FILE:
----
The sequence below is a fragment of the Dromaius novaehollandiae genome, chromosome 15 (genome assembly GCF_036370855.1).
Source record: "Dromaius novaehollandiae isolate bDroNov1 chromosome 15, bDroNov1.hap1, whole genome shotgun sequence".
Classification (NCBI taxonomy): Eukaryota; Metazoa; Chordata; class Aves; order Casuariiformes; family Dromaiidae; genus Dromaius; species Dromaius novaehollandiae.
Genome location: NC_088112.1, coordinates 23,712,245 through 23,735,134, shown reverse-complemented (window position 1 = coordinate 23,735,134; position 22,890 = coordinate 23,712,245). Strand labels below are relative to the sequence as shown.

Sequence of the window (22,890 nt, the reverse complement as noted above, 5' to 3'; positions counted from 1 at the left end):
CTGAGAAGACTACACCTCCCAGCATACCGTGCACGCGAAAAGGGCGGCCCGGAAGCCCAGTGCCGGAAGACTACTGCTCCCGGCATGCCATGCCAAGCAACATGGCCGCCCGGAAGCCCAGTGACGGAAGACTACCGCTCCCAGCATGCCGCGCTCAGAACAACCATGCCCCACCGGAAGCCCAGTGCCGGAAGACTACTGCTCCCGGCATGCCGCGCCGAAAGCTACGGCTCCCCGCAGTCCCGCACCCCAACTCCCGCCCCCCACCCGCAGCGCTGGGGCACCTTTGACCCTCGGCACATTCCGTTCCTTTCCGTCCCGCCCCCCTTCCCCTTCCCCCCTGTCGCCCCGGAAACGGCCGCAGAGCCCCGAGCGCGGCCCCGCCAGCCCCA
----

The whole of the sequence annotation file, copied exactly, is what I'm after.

The sequence below is a fragment of the Dromaius novaehollandiae genome, chromosome 15 (genome assembly GCF_036370855.1).
Source record: "Dromaius novaehollandiae isolate bDroNov1 chromosome 15, bDroNov1.hap1, whole genome shotgun sequence".
Classification (NCBI taxonomy): Eukaryota; Metazoa; Chordata; class Aves; order Casuariiformes; family Dromaiidae; genus Dromaius; species Dromaius novaehollandiae.
Genome location: NC_088112.1, coordinates 23,712,245 through 23,735,134, shown reverse-complemented (window position 1 = coordinate 23,735,134; position 22,890 = coordinate 23,712,245). Strand labels below are relative to the sequence as shown.

Sequence of the window (22,890 nt, the reverse complement as noted above, 5' to 3'; positions counted from 1 at the left end):
CTGAGAAGACTACACCTCCCAGCATACCGTGCACGCGAAAAGGGCGGCCCGGAAGCCCAGTGCCGGAAGACTACTGCTCCCGGCATGCCATGCCAAGCAACATGGCCGCCCGGAAGCCCAGTGACGGAAGACTACCGCTCCCAGCATGCCGCGCTCAGAACAACCATGCCCCACCGGAAGCCCAGTGCCGGAAGACTACTGCTCCCGGCATGCCGCGCCGAAAGCTACGGCTCCCCGCAGTCCCGCACCCCAACTCCCGCCCCCCACCCGCAGCGCTGGGGCACCTTTGACCCTCGGCACATTCCGTTCCTTTCCGTCCCGCCCCCCTTCCCCTTCCCCCCTGTCGCCCCGGAAACGGCCGCAGAGCCCCGAGCGCGGCCCCGCCAGCCCCA